Editorial: Rescue set stage for amazing 4thAnyone not touched by the missing child drama that unfolded south of Prescott last Tuesday into Wednesday could only have a heart of stone.
Anyone not touched by the missing child drama that unfolded south of Prescott last Tuesday into Wednesday could only have a heart of stone.
Hats off to all employees of the Pierce County Sheriff’s Department for a masterful job of responsiveness, coordination, crowd control and quiet professionalism. Likewise, the men and women of River Falls, Ellsworth, Prescott, Spring Valley, Elmwood, Hudson and Roberts fire- and ambulance services, and volunteers from so many other agencies who stepped forward to help.
One could sense the urgency in officers’ voices late Tuesday morning when the first call for help came in from the Meyer family. All available personnel responded immediately, clearly aware of the perfect storm of scorching hot weather, a lost and vulnerable five-year-old boy and a ticking clock.
As each hour passed and more people rushed to the scene, the search appeared to scale exponentially.
While the region’s media turned up the volume on the story through the afternoon and evening, the call for help was amplified through Facebook and Twitter.
Anyone with children or a pet could empathize with the sheer terror the Meyer family must have felt when Scotty first went missing. That anxiety just rose, proportion to the temperature and elapsed time since his disappearance.
Add in potential hazards of steep bluffs, speeding freight trains and the presence of the Mississippi River, and it set the stage for a sleepless night for many.
There was a nagging sense of hopelessness when darkness fell Tuesday and volunteers were ordered out of the field, but thankfully, no one quit.
One participant shared her admiration for Pierce deputies and various firefighters’ calm professionalism in keeping order amidst 25 search teams comprised of up to 15 people, combing various areas of the neighborhood.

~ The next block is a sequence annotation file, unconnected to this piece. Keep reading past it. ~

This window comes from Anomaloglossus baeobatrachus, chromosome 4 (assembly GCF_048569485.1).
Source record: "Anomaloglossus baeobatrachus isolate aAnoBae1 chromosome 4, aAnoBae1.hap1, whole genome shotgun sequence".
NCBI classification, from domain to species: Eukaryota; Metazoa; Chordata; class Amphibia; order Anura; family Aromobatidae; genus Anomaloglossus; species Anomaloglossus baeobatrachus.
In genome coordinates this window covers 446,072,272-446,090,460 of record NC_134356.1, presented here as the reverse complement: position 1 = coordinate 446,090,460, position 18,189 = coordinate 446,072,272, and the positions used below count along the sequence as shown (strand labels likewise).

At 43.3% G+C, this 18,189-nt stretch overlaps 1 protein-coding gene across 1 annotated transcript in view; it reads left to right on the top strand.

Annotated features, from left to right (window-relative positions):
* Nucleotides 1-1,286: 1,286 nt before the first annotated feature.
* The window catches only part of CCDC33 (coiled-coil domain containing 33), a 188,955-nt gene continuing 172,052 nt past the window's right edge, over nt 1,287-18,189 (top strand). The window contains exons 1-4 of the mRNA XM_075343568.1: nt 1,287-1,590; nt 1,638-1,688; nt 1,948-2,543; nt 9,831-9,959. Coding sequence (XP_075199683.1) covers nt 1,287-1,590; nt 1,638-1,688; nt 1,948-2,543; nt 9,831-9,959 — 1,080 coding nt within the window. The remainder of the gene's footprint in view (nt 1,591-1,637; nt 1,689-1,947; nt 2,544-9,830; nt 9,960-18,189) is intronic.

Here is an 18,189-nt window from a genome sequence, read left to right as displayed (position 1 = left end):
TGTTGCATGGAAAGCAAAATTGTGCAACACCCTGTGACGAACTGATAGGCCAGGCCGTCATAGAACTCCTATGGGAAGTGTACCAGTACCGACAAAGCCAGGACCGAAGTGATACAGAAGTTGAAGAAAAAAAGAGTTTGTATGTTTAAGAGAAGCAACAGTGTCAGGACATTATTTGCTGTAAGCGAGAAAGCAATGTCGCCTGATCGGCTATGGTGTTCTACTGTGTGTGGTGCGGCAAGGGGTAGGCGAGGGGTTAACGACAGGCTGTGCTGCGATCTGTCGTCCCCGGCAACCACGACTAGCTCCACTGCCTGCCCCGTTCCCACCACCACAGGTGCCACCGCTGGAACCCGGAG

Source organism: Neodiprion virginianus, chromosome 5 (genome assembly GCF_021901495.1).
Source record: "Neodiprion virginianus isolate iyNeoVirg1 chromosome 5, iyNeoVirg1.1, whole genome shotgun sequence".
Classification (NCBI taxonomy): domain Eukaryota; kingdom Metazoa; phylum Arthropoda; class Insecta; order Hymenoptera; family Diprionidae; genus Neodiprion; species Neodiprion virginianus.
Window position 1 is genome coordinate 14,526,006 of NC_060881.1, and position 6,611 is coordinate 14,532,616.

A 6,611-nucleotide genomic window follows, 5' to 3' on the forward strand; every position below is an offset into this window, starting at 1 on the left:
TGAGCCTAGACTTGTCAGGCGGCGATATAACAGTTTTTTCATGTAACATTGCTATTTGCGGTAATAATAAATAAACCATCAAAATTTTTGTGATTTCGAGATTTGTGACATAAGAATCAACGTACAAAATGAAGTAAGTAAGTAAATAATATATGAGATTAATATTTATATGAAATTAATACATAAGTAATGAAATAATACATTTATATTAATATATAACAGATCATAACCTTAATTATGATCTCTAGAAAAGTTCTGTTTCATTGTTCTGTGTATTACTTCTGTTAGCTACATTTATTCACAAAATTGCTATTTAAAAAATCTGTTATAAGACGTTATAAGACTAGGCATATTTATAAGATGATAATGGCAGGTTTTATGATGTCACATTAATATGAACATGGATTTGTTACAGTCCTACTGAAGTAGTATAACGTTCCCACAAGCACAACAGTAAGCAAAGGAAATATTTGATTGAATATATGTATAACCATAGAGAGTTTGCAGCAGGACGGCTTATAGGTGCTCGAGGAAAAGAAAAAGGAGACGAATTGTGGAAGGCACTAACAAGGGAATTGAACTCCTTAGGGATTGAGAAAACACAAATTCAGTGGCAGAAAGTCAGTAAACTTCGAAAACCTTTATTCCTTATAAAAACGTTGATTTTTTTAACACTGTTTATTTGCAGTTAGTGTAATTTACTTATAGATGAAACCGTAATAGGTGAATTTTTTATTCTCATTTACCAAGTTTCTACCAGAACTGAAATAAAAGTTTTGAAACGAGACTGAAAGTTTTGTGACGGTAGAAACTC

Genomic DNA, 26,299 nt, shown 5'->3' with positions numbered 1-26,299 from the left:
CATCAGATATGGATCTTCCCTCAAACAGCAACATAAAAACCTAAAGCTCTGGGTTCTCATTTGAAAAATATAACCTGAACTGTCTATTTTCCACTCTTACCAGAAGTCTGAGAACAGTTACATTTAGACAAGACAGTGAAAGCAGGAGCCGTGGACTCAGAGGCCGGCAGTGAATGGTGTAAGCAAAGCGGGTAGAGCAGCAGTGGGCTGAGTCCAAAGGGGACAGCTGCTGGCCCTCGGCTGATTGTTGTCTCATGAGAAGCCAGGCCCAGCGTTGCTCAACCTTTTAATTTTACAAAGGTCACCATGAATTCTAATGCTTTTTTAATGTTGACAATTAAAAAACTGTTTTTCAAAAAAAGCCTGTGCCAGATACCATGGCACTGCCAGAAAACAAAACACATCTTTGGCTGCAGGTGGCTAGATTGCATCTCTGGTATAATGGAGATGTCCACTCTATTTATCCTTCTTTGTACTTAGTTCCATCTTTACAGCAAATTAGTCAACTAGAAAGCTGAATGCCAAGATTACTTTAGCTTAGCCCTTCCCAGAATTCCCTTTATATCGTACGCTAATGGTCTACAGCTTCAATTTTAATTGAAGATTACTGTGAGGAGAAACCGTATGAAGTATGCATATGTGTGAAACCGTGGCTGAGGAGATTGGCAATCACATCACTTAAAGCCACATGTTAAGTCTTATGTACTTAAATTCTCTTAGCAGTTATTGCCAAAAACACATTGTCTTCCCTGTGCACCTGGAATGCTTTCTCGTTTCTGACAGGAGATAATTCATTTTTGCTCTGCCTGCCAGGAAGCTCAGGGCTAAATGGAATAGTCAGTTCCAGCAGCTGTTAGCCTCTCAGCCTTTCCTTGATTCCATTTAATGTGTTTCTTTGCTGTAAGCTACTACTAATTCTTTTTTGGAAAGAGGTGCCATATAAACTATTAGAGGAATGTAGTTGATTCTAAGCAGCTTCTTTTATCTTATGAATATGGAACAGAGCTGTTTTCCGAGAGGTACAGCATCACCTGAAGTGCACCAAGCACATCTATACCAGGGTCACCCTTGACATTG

Pierce Lt. Mike Waltz, a search leader, said later that regular practice sessions held to prepare for Prairie Island nuclear plant emergencies certainly helped, but no one had much formal training in organizing a search of the scale and sheer numbers that quickly became involved last Tuesday.
Technology definitely helped, made available in part through the sheriff’s department’s mobile command center, GIS map resources, aircraft and heat-sensing thermal cameras, and the ability to patch all departments’ communication gear onto the same channel.
There were so many departments and groups that appeared to help, Waltz said Sheriff Nancy Hove is hesitant to try and compile a list.
Among the variety of players—deputies from the Scott County, Minn., Sheriff’s Department; volunteers from the Shafer-Franconia Fire Department near Taylors Falls, Minn.; and the parent of an autistic man who also became lost in Burnett County several years ago; as well as the entire third-shift of employees from the Bay City sand mine, complete with light-equipped helmets, who spent the night searching for the lost boy instead of extracting sand.
And then there were the hundreds of people who rose early on July 4th to report to Prescott High School, prepared to spend the day searching.
Then, of course, there was the unselfish participation by Jason Moser and “Autumn,” the senior golden retriever. The pair served up a made-for-TV ending to what could well have been an otherwise tragic outcome. A parent himself with a child roughly Scotty’s age, Moser said “we couldn’t imagine losing him and would do anything for him.”
As one Twin Cities reporter commented when wrapping her stand-up from outside St. Paul Children’s Hospital, “It just shows the sense of community that exists among these people in Western Wisconsin...”
We’ve known that for a long time, but last week’s action by so many unsung heroes really reaffirms it.